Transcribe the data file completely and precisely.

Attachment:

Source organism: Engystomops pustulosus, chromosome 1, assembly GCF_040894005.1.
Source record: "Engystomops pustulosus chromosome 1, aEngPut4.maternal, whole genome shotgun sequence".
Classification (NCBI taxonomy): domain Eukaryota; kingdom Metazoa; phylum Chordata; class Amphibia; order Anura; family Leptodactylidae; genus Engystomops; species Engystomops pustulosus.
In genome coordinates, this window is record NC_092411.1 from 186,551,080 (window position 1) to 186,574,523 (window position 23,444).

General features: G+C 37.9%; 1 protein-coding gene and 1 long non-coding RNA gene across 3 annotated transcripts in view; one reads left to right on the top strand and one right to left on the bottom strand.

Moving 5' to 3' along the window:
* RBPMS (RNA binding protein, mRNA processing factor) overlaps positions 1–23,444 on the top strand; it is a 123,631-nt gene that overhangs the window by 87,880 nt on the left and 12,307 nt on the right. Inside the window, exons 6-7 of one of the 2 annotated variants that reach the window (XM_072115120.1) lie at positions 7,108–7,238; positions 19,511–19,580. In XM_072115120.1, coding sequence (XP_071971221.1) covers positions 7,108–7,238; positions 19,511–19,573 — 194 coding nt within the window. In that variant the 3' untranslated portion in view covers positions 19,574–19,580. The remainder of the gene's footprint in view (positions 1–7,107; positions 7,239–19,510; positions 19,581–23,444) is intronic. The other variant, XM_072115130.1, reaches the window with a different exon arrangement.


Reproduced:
Source organism: Engystomops pustulosus, chromosome 1, assembly GCF_040894005.1.
Source record: "Engystomops pustulosus chromosome 1, aEngPut4.maternal, whole genome shotgun sequence".
Classification (NCBI taxonomy): domain Eukaryota; kingdom Metazoa; phylum Chordata; class Amphibia; order Anura; family Leptodactylidae; genus Engystomops; species Engystomops pustulosus.
In genome coordinates, this window is record NC_092411.1 from 186,551,080 (window position 1) to 186,574,523 (window position 23,444).

General features: G+C 37.9%; 1 protein-coding gene and 1 long non-coding RNA gene across 3 annotated transcripts in view; one reads left to right on the top strand and one right to left on the bottom strand.

Moving 5' to 3' along the window:
* RBPMS (RNA binding protein, mRNA processing factor) overlaps positions 1–23,444 on the top strand; it is a 123,631-nt gene that overhangs the window by 87,880 nt on the left and 12,307 nt on the right. Inside the window, exons 6-7 of one of the 2 annotated variants that reach the window (XM_072115120.1) lie at positions 7,108–7,238; positions 19,511–19,580. In XM_072115120.1, coding sequence (XP_071971221.1) covers positions 7,108–7,238; positions 19,511–19,573 — 194 coding nt within the window. In that variant the 3' untranslated portion in view covers positions 19,574–19,580. The remainder of the gene's footprint in view (positions 1–7,107; positions 7,239–19,510; positions 19,581–23,444) is intronic. The other variant, XM_072115130.1, reaches the window with a different exon arrangement.